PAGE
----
This year, the once-a-decade U.S. Census will try to count every person living in the country, and Mississippi’s leadership is now paying more attention to this fact.
As reported by the Daily Journal today, both chambers of the Mississippi legislature voted last week to approve legislation that will set aside $400,000 toward activities to promote the census effort in the state.
These activities could include advertising, marketing and other public relations activities.
Current Gov. Tate Reeves, must now sign the bill to make it law.
Here in Tupelo, local efforts are also ramping up to make sure the population count is as complete at possible. Tupelo Mayor Jason Shelton’s administration has named Orenn Dunn Museum curator Leesha Faulkner as the city’s liaison for census initiatives.
As reported a week ago by the Daily Journal’s Caleb Bedillion, Faulkner plans to enlist a dozen community leaders and volunteers to assist her. These local efforts find their parallel in a statewide Complete Count Committee then-Gov. Phil Bryant convened last year.
While the nationwide count itself is administered and conducted by the Census Bureau, all this outreach is intended to make Mississippians understand the significance of the census and don’t hesitate to be counted.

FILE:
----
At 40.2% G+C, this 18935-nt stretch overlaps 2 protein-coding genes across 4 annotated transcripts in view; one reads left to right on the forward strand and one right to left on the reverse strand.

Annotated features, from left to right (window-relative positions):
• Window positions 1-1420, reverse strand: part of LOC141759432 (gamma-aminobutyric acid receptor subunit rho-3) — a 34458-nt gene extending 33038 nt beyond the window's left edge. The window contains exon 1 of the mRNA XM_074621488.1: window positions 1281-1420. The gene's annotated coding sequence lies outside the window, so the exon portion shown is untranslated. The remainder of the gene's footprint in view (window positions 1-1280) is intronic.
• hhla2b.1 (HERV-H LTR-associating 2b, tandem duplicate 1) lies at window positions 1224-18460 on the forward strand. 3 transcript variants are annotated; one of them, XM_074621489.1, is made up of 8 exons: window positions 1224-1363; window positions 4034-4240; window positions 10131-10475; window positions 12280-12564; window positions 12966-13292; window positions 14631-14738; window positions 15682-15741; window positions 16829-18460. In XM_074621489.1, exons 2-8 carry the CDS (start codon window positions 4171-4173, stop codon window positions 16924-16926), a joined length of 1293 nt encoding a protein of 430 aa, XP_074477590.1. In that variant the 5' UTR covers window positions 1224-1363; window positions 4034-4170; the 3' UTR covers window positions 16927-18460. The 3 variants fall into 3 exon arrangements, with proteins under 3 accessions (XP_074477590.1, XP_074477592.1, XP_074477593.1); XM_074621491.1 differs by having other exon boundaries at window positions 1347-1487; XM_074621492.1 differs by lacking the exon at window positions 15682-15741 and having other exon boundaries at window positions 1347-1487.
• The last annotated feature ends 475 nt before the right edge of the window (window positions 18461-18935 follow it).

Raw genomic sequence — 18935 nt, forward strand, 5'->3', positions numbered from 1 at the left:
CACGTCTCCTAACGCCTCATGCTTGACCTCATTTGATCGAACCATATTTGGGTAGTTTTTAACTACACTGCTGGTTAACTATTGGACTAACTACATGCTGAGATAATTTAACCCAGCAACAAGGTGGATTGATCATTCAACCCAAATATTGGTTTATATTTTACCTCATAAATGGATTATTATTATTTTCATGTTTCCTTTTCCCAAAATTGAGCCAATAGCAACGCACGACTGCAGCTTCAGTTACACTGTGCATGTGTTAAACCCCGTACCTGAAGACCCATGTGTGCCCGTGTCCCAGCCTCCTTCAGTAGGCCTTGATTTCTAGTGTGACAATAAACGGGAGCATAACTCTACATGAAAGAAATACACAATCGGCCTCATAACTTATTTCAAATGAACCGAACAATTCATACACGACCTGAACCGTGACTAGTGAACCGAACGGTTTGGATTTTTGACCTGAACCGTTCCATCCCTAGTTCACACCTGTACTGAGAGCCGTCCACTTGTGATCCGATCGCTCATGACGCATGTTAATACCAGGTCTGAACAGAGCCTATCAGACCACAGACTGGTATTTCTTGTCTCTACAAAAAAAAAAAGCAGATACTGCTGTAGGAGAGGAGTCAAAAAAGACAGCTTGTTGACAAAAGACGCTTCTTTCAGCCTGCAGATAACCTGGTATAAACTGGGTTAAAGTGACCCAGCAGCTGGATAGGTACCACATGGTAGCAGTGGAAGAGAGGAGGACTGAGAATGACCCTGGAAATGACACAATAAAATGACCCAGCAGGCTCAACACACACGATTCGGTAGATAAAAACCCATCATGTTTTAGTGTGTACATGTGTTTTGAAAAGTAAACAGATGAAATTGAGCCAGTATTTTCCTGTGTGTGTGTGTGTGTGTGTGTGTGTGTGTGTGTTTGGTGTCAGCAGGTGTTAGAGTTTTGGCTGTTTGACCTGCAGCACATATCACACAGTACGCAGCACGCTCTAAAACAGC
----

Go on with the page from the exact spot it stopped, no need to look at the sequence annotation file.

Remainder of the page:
The stakes are high.
Many federal dollars are tied to the census population numbers, including money for road and highway repair, healthcare, housing, education, research and emergency assistance.
The census number are also used by businesses making decisions about where their goods and services may most be needed.
Even more significantly, the size and demographics of state legislatures, city council and other local governments will change in response to population changes. The seats of the U.S. House of Representatives could also shift among the states, depending on population swings,
This year, census forms can be completed online, so it will be easier than ever to participate. There’s no reason to decline, especially in light of the significance for our state and local community. And while our elected leads have a responsibility to get the word out, we all should share in the responsibility. Talk to your neighbors about the census and why it matters.